Knowledge Summit in Dubai shows way to navigate pitfalls of Fourth Industrial Revolution

Sunday 03/12/2017
A focus on the future. (From L-R) Chief Technical Adviser of the Arab Knowledge Project Hany Torky, UNDP Assistant Secretary-General Michael O’Neill and MBRF CEO Jamal bin Huwaireb at the Knowledge Summit in Dubai. (Arab Knowledge Project)

Dubai - Arab countries can play a big role in the Fourth In­dustrial Revolution but to particpate govern­ments need to show the will to rise to the challenges of the digital age.
This affirming note was struck by Jordanian Prime Minister Hani al-Mulki during opening remarks at the Knowledge Summit 2017 in Dubai on the theme of “Decision-making in the Era of the Fourth In­dustrial Revolution.” “The Fourth Industrial Revolution stands out because it includes all people, all societies and governments, unlike the previous revolutions, which were limited to certain specific sec­tors,” Mulki said.
“Arab governments must work to develop their operations to suit the changes that this revolution brings and to channel them to serve Arab societies.”
The Arab world was among the early drivers of the scientific age in philosophy, mathematics, astron­omy and medicine but fell behind during the industrial revolutions that followed.
Mulki said improving education was the key to benefit from Fourth Industrial Revolution technologies.
“We shouldn’t be afraid. We must develop our capabilities and hu­manise the technology,” he said. “We cannot let what happened in the previous revolutions happen again… without any contribution from our end. The UAE has made great strides in that regard and its successes are a source of pride for all the countries of the region.”
The summit — the fourth edition of this annual event — was hosted by the Mohammed bin Rashid Al Maktoum Knowledge Foundation (MBRF) and brought together lead­ing figures from Arab governments, the United Nations, researchers and academics to deliberate on the op­portunities posed by the Fourth In­dustrial Revolution.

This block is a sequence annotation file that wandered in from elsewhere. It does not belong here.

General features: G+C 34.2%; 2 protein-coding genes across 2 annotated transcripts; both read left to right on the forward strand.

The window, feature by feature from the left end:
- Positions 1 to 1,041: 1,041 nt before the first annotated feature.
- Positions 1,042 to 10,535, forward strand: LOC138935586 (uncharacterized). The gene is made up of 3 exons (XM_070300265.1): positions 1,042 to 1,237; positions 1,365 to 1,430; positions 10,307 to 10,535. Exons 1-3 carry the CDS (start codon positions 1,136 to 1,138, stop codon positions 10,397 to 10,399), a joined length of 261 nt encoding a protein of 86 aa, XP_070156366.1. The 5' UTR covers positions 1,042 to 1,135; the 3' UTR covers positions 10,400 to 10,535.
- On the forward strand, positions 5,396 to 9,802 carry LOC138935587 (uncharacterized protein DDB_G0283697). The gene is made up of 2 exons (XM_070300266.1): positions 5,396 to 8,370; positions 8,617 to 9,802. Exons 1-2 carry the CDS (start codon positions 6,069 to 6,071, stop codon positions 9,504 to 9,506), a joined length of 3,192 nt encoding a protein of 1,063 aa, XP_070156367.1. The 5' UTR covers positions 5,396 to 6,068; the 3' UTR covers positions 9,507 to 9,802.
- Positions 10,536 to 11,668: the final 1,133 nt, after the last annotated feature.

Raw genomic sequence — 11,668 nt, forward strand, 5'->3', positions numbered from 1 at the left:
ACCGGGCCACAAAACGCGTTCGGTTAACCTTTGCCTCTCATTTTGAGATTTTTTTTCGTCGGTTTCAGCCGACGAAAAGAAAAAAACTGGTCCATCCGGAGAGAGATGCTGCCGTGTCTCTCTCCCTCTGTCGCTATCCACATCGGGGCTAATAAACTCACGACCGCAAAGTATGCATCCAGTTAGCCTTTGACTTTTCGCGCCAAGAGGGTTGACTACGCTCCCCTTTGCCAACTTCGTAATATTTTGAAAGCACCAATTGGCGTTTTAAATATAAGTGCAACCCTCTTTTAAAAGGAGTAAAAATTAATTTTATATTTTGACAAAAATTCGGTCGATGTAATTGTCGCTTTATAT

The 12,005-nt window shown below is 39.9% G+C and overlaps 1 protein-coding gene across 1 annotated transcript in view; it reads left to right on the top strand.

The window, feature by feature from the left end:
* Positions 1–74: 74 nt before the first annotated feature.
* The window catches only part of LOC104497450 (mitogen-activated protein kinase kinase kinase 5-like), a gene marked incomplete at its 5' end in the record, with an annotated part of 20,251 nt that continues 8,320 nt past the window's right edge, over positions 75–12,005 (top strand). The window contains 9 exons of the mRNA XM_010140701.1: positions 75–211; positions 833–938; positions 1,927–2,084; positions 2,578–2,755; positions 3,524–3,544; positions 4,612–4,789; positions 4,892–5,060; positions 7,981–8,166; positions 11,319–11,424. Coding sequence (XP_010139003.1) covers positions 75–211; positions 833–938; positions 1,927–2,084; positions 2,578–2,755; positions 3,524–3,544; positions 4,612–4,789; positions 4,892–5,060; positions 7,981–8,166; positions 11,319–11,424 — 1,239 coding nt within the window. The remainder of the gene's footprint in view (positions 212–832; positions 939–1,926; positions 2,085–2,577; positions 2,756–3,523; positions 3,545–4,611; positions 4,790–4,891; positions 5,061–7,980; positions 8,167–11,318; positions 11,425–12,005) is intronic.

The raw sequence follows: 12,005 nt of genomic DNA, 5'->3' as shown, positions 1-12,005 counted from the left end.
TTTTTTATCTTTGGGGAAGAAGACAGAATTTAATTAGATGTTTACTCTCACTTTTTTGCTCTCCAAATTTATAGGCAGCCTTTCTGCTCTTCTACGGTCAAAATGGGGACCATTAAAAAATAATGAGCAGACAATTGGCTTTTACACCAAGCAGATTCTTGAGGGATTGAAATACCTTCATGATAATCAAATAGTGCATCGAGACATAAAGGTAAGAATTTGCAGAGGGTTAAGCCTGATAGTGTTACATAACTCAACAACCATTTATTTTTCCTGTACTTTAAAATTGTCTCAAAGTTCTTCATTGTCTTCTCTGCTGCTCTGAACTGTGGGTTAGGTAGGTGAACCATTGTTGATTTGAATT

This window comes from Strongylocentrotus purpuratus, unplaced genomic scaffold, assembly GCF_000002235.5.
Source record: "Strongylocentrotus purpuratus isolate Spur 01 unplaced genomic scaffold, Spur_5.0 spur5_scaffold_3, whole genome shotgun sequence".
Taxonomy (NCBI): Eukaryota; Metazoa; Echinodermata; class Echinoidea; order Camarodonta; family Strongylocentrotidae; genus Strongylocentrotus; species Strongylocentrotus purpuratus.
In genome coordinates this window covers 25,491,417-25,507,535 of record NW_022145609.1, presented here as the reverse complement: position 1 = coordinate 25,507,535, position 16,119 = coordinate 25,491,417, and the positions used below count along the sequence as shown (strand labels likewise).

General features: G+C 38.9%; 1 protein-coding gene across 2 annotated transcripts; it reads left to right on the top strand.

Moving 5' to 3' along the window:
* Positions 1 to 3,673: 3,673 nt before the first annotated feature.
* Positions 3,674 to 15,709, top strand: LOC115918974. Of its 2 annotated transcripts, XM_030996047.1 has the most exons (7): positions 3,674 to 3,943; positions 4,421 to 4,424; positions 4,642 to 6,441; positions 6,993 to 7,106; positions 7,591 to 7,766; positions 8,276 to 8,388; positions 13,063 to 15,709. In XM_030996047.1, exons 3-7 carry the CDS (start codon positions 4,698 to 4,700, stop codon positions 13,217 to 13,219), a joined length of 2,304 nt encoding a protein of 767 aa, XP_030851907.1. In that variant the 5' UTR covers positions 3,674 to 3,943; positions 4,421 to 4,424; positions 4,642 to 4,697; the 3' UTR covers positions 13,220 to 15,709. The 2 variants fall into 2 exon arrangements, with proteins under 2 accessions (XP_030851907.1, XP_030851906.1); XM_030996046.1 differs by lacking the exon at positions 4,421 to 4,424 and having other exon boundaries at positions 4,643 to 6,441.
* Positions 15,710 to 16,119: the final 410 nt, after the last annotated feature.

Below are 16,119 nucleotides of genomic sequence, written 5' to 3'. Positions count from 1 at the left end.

The summit covered artificial in­telligence, big data, cyber-security, nanotechnology, gene editing, hu­man organ printing, block chain, media and publishing and fake news. Debates focused on how countries in the region could take advantage of breakthrough tech­nologies to transform themselves into knowledge societies.
Among announcements at the Knowledge Summit was MBRF be­ginning the “Literacy in the Arab World” initiative to combat and eradicate illiteracy in the region.
The Mohammed bin Rashid Al Maktoum Knowledge Awards went to the Saudi-based MiSK Founda­tion, Mitsubishi Research Institute Chairman Hiroshi Komiyama and Wendy Kopp, founder of Teach for America and CEO/Co-founder of Teach for All. The award seeks to raise awareness of the importance of knowledge and to recognise most notable efforts and achievements of individuals and institutions to pro­mote knowledge-centric societies.
The results of the first Global Knowledge Index, an initiative by MBRF in collaboration with UN Development Programme (UNDP) covering more than 130 countries, were announced at the summit. Switzerland, Singapore and Fin­land took the top three spots with the United Arab Emirates leading the Middle East region at 25th.
The index is based on a combi­nation of higher education; pre-university education; technical/ vocational training and continued education; information and com­munication technology; scientific research and innovation; and eco­nomics in addition to a general in­dicator of enabling environments.
The index considers 133 vari­ables covering vital sectors in the country, such as enrolment, gradu­ation and dropout rates in schools; literacy; unemployment; life ex­pectancy at birth; e-government; political stability; regulatory and legal frameworks; patents; private-sector indicators; quality and avail­ability of human resources among other criteria.
MBRF CEO Jamal bin Huwaireb said all governments could ben­efit from the data. He recalled the UAE’s journey to almost full lit­eracy, stressing that, though there were many reasons for the gap be­tween the Arabs and the rest of the world, at the heart of it was lack of data.
“Through the Knowledge Index, we can address the problem of sector-specific spending. We want to prove that the seven sectors are complementary and should actu­ally be treated as one, by which we can reduce the gap,” Huwaireb said.
Michael O’Neill, UNDP assis­tant secretary-general, expressed excitement about the Knowledge Project and the Global Knowledge Index, emphasising the impor­tance of data. “We need data to ini­tiate policies for sustainable devel­opment,” he said.
O’Neill said that collaboration between the United Nations and the UAE led to initiatives such as the Arab Knowledge Index, Arab Reading Index and the Knowledge Portal — Knowledge4All. “The next stage in our partnership is the [memorandum of understanding] that was signed with MBRF to com­bat illiteracy,” he said.